Young Kim looks to build his own legacy in North Korea (Paul Armstrong, CNN, February 12, 2013) — Far from floundering in his own inexperience, Kim has worked swiftly to consolidate his power base domestically by replacing senior figures in the military — many loyal to his father — with his own people. … But some North Korea watchers believe the Swiss-educated fan of Western movies and basketball lacks the absolute power enjoyed by his father and his grandfather, Kim Il Sung, the founder of North Korea. “I believe he is in overall control of the Korea Workers Party, the military, and the state — but with the help of his uncle, Jang Sung-taek, and his family confidante, Choe Ryong Hae, chief of the general political bureau of the Korea People’s Army,” said Chung-in Moon, Professor of Political Science at Yonsei University in South Korea. … Moon added that his aunt, Kim Kyung-hee, is the other main influence on the younger Kim. … Full report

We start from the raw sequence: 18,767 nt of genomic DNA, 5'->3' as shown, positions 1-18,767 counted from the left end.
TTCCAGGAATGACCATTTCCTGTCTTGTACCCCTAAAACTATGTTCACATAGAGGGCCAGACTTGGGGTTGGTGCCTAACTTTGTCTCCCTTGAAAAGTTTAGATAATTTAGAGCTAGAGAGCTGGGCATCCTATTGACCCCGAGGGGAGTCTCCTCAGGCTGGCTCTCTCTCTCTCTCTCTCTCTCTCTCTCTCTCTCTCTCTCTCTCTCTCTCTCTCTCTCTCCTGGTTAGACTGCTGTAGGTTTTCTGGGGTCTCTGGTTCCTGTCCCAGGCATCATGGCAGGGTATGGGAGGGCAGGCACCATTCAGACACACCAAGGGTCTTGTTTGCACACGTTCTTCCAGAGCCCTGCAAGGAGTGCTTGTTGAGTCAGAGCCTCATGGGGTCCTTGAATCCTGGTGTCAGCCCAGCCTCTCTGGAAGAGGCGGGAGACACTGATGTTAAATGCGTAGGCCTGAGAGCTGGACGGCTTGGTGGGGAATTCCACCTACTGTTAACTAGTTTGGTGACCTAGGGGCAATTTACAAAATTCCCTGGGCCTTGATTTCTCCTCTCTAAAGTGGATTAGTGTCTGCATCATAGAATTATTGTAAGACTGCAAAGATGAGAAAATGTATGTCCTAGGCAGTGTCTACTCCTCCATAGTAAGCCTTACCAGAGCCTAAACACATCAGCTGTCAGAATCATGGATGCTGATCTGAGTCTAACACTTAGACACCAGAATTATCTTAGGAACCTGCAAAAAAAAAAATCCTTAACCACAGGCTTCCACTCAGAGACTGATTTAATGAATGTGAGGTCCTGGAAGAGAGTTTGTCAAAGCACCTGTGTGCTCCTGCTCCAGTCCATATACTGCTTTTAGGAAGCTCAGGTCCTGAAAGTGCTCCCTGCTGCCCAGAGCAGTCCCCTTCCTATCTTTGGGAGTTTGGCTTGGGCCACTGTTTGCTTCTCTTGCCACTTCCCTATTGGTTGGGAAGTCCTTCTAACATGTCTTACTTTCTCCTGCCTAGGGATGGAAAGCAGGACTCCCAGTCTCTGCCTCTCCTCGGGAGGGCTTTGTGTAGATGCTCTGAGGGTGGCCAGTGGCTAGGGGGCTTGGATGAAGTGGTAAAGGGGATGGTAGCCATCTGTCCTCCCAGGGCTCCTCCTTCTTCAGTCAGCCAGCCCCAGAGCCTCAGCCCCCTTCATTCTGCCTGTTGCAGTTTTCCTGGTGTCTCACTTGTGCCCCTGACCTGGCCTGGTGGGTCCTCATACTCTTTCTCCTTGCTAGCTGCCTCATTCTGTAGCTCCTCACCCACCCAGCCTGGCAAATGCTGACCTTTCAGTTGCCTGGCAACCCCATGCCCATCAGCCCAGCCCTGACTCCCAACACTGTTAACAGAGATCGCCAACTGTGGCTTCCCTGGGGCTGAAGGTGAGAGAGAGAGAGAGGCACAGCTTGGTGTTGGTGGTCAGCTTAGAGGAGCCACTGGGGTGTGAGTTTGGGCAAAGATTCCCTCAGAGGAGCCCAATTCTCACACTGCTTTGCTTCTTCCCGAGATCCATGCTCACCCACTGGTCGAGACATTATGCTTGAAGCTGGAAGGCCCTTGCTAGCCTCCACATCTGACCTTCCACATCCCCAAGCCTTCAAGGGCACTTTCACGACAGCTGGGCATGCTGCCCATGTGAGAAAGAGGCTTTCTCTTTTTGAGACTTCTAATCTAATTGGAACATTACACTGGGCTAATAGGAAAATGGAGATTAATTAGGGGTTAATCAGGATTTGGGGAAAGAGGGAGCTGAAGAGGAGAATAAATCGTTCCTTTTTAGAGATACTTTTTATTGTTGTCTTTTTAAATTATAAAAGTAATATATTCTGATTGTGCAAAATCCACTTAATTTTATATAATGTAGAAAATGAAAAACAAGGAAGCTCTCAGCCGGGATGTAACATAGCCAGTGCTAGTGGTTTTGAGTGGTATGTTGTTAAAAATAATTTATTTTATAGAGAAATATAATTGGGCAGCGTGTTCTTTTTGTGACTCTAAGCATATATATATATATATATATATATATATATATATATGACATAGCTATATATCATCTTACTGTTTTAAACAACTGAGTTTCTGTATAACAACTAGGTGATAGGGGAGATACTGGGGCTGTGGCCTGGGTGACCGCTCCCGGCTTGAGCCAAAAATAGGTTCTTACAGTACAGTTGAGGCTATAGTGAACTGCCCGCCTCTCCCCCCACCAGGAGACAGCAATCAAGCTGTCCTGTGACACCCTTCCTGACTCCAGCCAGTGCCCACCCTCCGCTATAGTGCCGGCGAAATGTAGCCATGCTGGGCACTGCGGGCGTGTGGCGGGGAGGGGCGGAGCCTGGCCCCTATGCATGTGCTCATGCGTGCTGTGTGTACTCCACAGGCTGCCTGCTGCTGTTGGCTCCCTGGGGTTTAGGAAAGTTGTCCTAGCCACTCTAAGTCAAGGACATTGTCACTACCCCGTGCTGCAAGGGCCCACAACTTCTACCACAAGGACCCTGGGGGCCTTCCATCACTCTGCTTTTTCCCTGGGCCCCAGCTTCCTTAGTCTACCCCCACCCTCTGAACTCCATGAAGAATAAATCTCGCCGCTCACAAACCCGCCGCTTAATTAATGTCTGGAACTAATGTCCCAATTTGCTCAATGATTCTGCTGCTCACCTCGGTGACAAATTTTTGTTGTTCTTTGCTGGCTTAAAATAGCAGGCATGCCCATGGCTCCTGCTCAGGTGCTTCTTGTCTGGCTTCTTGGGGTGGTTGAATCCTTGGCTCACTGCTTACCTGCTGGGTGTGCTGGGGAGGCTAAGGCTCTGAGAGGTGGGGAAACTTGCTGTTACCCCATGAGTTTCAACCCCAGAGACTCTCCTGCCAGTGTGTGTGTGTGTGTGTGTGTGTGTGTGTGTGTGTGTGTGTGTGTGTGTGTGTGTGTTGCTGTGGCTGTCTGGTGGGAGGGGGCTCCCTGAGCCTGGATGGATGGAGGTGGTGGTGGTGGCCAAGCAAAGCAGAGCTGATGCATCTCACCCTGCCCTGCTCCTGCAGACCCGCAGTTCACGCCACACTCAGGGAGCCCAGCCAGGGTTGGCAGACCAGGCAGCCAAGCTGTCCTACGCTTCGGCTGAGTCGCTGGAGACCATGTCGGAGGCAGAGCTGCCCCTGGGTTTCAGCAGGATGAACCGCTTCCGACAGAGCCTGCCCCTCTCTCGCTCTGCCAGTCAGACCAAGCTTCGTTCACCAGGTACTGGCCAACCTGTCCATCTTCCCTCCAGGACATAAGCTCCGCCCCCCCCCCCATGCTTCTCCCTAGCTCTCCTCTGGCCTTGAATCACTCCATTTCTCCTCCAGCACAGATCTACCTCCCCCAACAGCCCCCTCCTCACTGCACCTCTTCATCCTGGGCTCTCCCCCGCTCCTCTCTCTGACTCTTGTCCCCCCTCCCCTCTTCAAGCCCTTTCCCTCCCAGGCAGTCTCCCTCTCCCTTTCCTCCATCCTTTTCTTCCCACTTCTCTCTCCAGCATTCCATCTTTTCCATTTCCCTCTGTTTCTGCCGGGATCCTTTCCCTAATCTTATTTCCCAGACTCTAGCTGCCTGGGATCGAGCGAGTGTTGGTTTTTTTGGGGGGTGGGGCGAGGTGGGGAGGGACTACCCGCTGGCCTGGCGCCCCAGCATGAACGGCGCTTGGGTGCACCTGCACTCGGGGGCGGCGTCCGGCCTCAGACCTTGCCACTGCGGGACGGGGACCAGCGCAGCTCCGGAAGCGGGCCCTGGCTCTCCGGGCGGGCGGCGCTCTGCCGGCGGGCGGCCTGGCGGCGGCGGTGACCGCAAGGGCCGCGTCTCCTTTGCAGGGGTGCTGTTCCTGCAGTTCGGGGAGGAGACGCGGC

Related reports on this site
Kim Jong-Un (front row, center), youngest son of North Korea’s leader Kim Jong-Il, attends a meeting of the ruling Workers’ Party in Pyongyang on Tuesday, Sept. 28, 2010. (Photo credit: Reuters)
North Korea Steps Up Nuclear Threat Against U.S. (Jan. 27, 2013)
Looming North Korean Nuclear Threat (Jan. 11, 2011)
North Korean Nuclear Jihad (Dec. 23, 2010)
Adm. Mullen Puts Kim Jong-il on Notice (Dec. 8, 2010)
Push Could Come to Shove in Korea (Dec. 6, 2010)
Winds of War in Korea (Nov. 25, 2010)
Perilous Flare-Up of Korean War (Nov. 24, 2010)
North Korea ‘Very Dangerous’ (Nov. 22, 2010)
North Korea Threatens ‘Sacred War’ (July 23, 2010)
No Chinese Support on North Korea (May 30, 2010)
North Korea Fraud Charge (May 28, 2010)
North Korean Saber-Rattling (May 20, 2010)
Iran, North Korea Threat Level Rises (Dec. 13, 2009)
North Korea Ready to Deal? (July 26, 2009)
Independence Day Missile Barrage (July 4, 2009)
North Korea Nuclear Threat (June 16, 2009)
Kim Jong Il Threat Assessment (May 31, 2009)
Tensions Rise in Korean Peninsula (May 30, 2009)
Tense Stand-off with North Korea (May 28, 2009)